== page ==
After a day of meetings at the office, followed by a three car pile-up adding an unexpected 30 minutes to the commute home, the last thing you want to do is get home and spend another 45 minutes in the kitchen fixing dinner. Before calling the pizza delivery guy for a rescue, consider that a quick, inexpensive, and nutritious dinner could be just an egg carton away.
“Having a light breakfast for dinner instead of the traditional dinnertime fare, such as pasta, meat and potatoes, and casserole, is beneficial for a number of reasons,” explains Dr. Gregory Coppola, D.O., an osteopathic board certified sports medicine physician from Erie, Pa., who also is a fellow within the Andrew Weil's University of Arizona's Integrative Medicine Fellowship in Tucson, Ariz. “The ingredients in breakfast foods are often less expensive, quicker to prepare, and, most importantly, lower in calories.”
Dr. Coppola says that many of his patients skip breakfast, are starving by lunchtime, and then wait six or seven hours before dinner, when they overeat. “Consuming so much of your daily calories just before you lie down for bed is bad for digestion,” says Dr. Coppola. The better option is to keep yourself satisfied throughout the day by eating healthy snacks between meals. “By dinnertime, all a person will require is something light. Breakfast foods like oatmeal, fruit smoothies, and omelets are great options,” says Dr.Coppola.
Omelets are quick and easy dinnertime meals that enable people to get in all the nutrients they need at once, rather than preparing three separate components of a dinner. Dr. Coppola suggests sautéing some vegetables, like mushrooms, spinach, and broccoli and adding the chopped vegetables to a mixture of one egg white with one egg with yolk (a lower cholesterol alternative to using two eggs with yolk) and low-fat cheese. Top with some salsa and avocado. “Instead of potatoes, serve fruit, or if you want the potatoes, only dish out half a serving,” instructs Dr. Coppola. And, finally, a small glass of juice (4-6 oz) helps add in any fruit servings missed earlier in the day.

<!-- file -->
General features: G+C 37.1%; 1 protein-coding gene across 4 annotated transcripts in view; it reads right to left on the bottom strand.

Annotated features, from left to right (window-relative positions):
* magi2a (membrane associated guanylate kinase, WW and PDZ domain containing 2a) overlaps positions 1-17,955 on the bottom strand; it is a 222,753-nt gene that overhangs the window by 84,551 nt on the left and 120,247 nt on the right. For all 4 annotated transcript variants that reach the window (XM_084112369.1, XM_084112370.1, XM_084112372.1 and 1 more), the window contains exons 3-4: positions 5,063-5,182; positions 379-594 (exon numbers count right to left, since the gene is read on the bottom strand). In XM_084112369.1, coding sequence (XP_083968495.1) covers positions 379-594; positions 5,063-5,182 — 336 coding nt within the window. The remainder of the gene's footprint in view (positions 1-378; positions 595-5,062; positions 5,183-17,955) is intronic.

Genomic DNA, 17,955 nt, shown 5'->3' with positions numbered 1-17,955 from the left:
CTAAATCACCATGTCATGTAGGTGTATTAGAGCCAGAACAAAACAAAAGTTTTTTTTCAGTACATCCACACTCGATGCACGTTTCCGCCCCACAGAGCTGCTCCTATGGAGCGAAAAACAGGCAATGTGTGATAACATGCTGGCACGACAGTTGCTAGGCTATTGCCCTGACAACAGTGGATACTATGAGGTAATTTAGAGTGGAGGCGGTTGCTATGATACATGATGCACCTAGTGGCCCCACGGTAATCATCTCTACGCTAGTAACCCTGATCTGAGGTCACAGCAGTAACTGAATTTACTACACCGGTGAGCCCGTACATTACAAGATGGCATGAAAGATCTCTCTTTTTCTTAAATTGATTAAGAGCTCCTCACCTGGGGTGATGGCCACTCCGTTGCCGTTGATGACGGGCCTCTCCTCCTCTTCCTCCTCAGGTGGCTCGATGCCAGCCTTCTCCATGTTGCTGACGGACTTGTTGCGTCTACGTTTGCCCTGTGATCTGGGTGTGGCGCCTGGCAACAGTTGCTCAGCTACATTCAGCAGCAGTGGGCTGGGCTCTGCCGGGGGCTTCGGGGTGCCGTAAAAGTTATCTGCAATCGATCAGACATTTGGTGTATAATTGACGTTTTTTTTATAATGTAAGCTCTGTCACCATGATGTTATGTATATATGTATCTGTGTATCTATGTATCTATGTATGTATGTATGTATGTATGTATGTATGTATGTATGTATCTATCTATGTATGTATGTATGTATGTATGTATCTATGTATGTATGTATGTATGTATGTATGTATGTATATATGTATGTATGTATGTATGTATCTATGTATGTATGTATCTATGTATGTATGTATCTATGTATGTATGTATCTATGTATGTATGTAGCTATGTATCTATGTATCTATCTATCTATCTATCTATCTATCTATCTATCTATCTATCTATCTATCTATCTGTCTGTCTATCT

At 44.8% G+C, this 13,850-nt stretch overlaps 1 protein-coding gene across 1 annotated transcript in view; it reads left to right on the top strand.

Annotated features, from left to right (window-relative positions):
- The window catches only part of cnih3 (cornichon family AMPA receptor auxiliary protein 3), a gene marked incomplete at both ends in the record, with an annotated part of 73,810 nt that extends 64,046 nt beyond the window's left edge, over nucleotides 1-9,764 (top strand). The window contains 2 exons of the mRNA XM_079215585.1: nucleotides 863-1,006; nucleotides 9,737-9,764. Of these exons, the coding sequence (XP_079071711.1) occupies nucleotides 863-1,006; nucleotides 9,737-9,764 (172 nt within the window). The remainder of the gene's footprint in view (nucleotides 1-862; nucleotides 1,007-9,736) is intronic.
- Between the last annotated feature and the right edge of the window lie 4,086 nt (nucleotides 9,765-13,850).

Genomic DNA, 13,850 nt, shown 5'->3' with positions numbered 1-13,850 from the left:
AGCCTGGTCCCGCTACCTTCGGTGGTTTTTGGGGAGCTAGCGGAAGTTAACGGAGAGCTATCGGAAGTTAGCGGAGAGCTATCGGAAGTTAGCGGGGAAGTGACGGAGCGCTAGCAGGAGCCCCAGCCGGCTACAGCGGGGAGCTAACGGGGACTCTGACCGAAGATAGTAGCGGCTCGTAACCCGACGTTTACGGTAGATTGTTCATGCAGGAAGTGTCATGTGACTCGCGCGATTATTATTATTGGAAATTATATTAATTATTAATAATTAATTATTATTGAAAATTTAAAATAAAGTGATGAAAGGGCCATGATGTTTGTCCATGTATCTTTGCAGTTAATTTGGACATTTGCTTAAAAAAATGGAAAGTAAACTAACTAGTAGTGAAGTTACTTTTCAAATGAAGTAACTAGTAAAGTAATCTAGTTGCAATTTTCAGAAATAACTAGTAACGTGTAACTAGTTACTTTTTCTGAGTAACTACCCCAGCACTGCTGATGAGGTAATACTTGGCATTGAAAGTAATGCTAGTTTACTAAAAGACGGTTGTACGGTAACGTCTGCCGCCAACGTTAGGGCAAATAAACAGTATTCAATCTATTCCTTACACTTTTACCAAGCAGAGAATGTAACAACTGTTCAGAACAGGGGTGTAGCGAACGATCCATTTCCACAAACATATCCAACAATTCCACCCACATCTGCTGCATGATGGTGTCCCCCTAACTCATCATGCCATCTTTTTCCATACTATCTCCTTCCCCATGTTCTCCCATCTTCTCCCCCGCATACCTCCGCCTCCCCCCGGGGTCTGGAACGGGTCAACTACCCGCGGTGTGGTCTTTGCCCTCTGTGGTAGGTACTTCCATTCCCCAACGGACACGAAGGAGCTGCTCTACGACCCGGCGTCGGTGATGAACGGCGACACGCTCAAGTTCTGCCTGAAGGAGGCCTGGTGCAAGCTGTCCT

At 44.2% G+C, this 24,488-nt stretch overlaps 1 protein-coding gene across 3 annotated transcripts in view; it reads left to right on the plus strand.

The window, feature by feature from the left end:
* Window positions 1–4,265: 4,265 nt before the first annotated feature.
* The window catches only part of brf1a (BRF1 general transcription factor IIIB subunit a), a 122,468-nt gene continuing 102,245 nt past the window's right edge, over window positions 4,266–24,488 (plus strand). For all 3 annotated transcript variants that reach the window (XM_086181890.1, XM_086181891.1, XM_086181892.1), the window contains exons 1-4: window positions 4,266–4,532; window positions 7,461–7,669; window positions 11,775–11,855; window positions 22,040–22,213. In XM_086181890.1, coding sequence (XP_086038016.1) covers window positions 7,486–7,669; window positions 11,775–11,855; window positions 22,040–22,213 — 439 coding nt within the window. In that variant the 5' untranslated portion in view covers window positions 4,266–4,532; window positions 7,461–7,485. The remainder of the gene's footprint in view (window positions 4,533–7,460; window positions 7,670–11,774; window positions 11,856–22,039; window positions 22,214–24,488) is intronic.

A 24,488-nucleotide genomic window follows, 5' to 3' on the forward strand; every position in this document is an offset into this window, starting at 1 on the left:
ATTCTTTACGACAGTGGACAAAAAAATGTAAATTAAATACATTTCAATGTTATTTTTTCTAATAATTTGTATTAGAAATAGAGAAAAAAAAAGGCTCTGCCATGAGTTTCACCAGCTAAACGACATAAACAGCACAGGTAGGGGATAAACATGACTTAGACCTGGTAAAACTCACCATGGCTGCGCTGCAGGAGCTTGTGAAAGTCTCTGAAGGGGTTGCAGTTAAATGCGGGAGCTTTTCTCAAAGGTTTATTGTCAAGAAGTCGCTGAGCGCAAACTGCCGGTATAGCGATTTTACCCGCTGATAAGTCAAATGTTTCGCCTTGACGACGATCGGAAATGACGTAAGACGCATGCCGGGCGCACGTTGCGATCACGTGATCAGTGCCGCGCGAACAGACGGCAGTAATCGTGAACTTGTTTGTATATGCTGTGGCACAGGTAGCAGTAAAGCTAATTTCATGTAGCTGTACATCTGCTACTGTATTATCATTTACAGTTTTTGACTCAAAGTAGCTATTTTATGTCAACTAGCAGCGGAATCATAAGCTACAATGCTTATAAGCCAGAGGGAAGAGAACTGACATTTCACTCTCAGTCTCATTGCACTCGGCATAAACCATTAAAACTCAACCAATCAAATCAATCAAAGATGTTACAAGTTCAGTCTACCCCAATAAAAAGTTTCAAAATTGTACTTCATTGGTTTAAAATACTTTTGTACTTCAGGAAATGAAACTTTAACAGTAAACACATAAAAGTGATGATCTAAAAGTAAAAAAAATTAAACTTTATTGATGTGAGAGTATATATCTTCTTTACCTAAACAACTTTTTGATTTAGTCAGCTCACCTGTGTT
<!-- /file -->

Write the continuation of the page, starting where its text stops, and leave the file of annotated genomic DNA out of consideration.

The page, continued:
Another fast breakfast for dinner option is making a smoothie. Dr. Coppola suggests this recipe for a healthy smoothie: combine half a banana with one-fourth cup of blueberries, a scoop of protein mix, milk, and some peach slices.
While some may think this is not nearly enough food to satisfy them after a long day, Dr. Coppola stresses again the importance of eating your calories at regular intervals throughout the day. “Most of the energy you need from food is used during the course of the day. If you’re constantly refueling yourself throughout the day, you won’t feel so depleted when evening comes, where so many tend to overeat and then lie around.” Dr. Coppola recommends low calorie, mid-meal snacks in the morning and afternoon, like almonds, to help people stave of hunger.
“In the end, it doesn’t really matter whether you are eating breakfast foods or dinner foods at night, as long as you’re watching your portion sizes and the nutritional content is balanced,” adds Dr. Coppola.
Preventive medicine is just one aspect of care osteopathic physicians (D.O.s) provide. D.O.s are fully-licensed to prescribe medicine and practice in all specialty areas including surgery. D.O.s are trained to consider the health of the whole person and use their hands to help diagnose and treat their patients.
- How to Beat Heat Rash
- Celiac Disease: Living a Gluten-Free Life
- What to Expect When You're Expecting: Managing Severe Morning Sickness
- The Real Harm in High Heels
- Living a Full Life with Fibromyalgia
- Hearing Loss and Headphones – Is Anyone Listening?
- LECOM joins AHRQ Partnership in national health improvement initiative
- Stock up on Fruit for the Winter
- Back-to-School Backpack Safety
- Sorting Out Seasonal Allergies
- Adult Sports - How to Gain with No Pain
- Time for a Flu Shot
- What to Know about Nosebleeds
- Microwaves and Plastics: How to Safely Re-Heat Your Leftovers
- Should Your Child be Vaccinated?
- The Raw Facts About Raw Milk
- Parents Can Prevent Inhalant Use in Children
- Dietary Supplements: The Health Benefits of Pumping Up Your Diet
- Don't Lose Sleep Over Night Sweats
- Winter Brings Chance of Hypothermia
- Be Cautious for the Flu Season
- The Benefits of Eating Breakfast at Dinner
- Managing Migraines
- The Dangers of Distracted Driving
- Living with Diabetes
- Is Your Doctor a D.O. or a M.D.?
- Living Healthy at Any Age
- Shoveling Your Way to Lower Back Pain
- Holiday Gatherings: Perfect Time to Share Family Health History
- Halloween Tricks for Consuming Fewer Treats
- Injuries: To Ice or To Heat?
- The Dangers of Dehydration
- Fitness on the Go
- Exercise for Your Bone Health
- Muscle Cramp - A Common Pain
- A New Year's REsolution to Benefit the Whole Family
- Don’t Hibernate: How to Stay Active and Safe in the Winter Cold
- Battling Boredom in Your Workout
- Bone Up on Osteoporosis
- An Unwanted Rosy Complexion: Rosacea
- Living in Fear: Anxiety Disorders
- At First Flutter: Recognizing an Irregular Heart Rhythm
- Food Allergies: Avoiding a Holiday Hazard
- Matters of the Mind: Keeping Your Mind Fit
- Eye Strain at Work: See the Signs
- Don't Forget About Your Eyes This Winter